GD: I like that it can be looser and more experimental than in other places—Los Angeles, particularly. San Francisco and San Diego can be a bit more provincial. Of course the weather here in San Diego does help—it’s a bit like Florida without the humidity. The sublime Hawaiian weather gives a sunny disposition to a lot of the work. Indoor-outdoor architecture gets to really shine here, because at the height of summer you can get by without air conditioning and you can get through winter without much heating. Being close to Mexico, there’s that relaxed and friendly influence as well.

    ID: Who do you look for to be on your team, and how have you come to instigate creative exploration among your teams through the years?

    GD: I always look for two strong players. The first is an “idea person” whose ideas are different than mine and who can get me fired up. The other player is the executor, the implementer, who presents ideas well to clients. We look for that person who can keep our dream going throughout construction. We pride ourselves on being strong on the implementation side. At the end of the day, I’m involved in all aspects of my projects. I make the final decisions, and like to guide the incumbent direction incessantly. Clients come to us for new ideas, and I like everyone in the firm to have a great understanding of how people move through a space… how things touch, look, and feel.

    ID: What kind of clients are the most satisfying?

    GD: Of course it’s great to have a lot of freedom in the beginning, and clients that embrace your ideas.  It feels really good when I don’t have to keep trying to sell ideas. Some people just want to keep building things, empires, insecurities… and forget that they hired an architect to do something extra-special. I definitely love to have that great dialogue, though I don’t have enough time to deliver the ordinary.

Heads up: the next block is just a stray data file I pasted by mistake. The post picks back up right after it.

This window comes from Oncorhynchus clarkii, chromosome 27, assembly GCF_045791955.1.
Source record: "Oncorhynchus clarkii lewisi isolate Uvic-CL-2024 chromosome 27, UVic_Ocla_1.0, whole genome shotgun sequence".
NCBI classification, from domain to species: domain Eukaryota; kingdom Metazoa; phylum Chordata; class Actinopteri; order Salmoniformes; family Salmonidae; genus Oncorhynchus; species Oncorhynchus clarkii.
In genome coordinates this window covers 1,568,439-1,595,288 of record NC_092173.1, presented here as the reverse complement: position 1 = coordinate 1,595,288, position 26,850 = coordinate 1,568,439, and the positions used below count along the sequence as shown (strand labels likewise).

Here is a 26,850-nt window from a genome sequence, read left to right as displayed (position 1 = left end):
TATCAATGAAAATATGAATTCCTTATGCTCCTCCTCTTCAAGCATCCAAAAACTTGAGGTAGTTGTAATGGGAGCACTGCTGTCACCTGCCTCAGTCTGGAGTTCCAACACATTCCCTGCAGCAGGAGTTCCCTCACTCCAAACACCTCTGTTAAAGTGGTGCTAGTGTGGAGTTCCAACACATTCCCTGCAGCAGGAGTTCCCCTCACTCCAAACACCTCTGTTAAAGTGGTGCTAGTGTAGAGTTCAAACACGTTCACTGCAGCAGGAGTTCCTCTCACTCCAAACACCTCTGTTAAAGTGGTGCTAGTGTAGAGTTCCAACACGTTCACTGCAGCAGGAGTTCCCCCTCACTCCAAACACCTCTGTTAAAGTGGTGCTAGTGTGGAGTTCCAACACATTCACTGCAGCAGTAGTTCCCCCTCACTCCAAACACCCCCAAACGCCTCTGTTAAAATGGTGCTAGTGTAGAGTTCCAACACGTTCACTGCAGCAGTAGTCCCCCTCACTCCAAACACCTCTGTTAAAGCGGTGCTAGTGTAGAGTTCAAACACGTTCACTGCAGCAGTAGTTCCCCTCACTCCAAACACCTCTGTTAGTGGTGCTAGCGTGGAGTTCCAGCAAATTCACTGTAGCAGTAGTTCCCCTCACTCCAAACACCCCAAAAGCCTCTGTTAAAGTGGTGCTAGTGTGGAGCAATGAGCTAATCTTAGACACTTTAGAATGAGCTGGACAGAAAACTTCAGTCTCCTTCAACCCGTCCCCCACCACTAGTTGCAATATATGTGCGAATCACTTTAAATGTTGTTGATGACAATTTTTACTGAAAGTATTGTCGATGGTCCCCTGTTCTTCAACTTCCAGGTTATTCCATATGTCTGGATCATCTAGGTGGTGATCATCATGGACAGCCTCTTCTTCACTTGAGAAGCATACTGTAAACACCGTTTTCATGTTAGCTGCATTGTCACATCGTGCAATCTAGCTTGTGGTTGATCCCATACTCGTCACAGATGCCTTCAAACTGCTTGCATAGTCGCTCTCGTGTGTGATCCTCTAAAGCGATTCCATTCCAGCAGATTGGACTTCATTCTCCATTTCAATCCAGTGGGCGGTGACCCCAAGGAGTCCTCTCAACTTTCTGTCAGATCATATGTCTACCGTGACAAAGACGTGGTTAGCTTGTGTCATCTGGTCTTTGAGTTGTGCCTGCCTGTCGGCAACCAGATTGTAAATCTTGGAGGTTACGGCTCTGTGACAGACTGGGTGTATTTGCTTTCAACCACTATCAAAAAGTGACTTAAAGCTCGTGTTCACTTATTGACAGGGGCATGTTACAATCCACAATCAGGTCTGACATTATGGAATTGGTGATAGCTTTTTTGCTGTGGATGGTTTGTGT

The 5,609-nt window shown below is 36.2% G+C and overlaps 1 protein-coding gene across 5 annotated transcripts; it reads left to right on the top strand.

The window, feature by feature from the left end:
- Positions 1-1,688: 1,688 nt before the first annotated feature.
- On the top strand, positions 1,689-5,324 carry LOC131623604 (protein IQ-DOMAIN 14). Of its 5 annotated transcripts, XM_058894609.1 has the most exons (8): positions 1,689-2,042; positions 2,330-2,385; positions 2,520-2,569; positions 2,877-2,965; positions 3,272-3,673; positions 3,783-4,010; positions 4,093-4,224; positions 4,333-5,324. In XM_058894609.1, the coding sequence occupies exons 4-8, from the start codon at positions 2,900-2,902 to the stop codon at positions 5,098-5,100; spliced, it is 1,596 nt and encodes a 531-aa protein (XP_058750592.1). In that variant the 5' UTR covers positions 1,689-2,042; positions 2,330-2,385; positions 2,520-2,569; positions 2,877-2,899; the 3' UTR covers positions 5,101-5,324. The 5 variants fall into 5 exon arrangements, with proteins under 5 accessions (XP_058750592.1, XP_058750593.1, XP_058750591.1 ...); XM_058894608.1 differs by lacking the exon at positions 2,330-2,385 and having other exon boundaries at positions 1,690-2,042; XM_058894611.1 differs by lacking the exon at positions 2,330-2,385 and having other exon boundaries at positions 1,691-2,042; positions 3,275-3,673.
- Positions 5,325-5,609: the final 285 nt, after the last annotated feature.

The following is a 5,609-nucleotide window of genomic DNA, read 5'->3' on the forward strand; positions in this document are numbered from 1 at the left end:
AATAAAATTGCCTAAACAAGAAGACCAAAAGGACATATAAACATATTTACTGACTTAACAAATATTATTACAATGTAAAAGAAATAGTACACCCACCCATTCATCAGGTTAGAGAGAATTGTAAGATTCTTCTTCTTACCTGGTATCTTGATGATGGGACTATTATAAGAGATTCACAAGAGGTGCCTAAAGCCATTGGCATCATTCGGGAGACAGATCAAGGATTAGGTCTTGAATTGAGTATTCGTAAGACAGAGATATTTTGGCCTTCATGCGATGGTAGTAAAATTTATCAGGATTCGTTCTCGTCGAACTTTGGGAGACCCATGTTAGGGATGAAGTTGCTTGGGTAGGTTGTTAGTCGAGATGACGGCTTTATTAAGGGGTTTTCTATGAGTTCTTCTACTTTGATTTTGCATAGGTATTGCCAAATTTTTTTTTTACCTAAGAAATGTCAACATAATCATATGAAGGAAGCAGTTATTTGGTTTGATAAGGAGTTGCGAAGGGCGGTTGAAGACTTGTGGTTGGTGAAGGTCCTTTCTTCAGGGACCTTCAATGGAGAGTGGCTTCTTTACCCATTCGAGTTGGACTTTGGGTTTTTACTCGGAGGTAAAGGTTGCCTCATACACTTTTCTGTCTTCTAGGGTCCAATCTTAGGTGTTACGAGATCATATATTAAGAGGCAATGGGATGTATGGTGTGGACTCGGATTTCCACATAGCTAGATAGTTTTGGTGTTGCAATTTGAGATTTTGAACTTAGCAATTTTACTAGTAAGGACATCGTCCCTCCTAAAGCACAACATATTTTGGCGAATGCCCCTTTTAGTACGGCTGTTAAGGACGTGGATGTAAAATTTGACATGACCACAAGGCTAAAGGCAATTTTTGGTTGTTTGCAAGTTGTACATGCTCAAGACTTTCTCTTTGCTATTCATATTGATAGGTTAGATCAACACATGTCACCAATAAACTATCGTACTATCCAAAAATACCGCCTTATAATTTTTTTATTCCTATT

ID: How did your creativity surface in your early years, and what are some of the earliest instances when you found yourself engaged by good design?

    GD: As a kid, I used to draw animals, and I wanted to be a park ranger. With most things, once I began to like something and enjoy doing it, it would becomes intuitive and inevitably plateau. So then I’d move on. The process of design and letting my imagination run was a needed creative outlet. That eventually led me to architecture. Thankfully I had some very good professors at school. In terms of design that inspired me, I’ve always looked for the creative people who made big moves. Someone I think of is David Chipperfield, whose work is always very powerful and very simple—easy to perceive, and not overly complicated. I always try to remember: It takes something powerful to move us.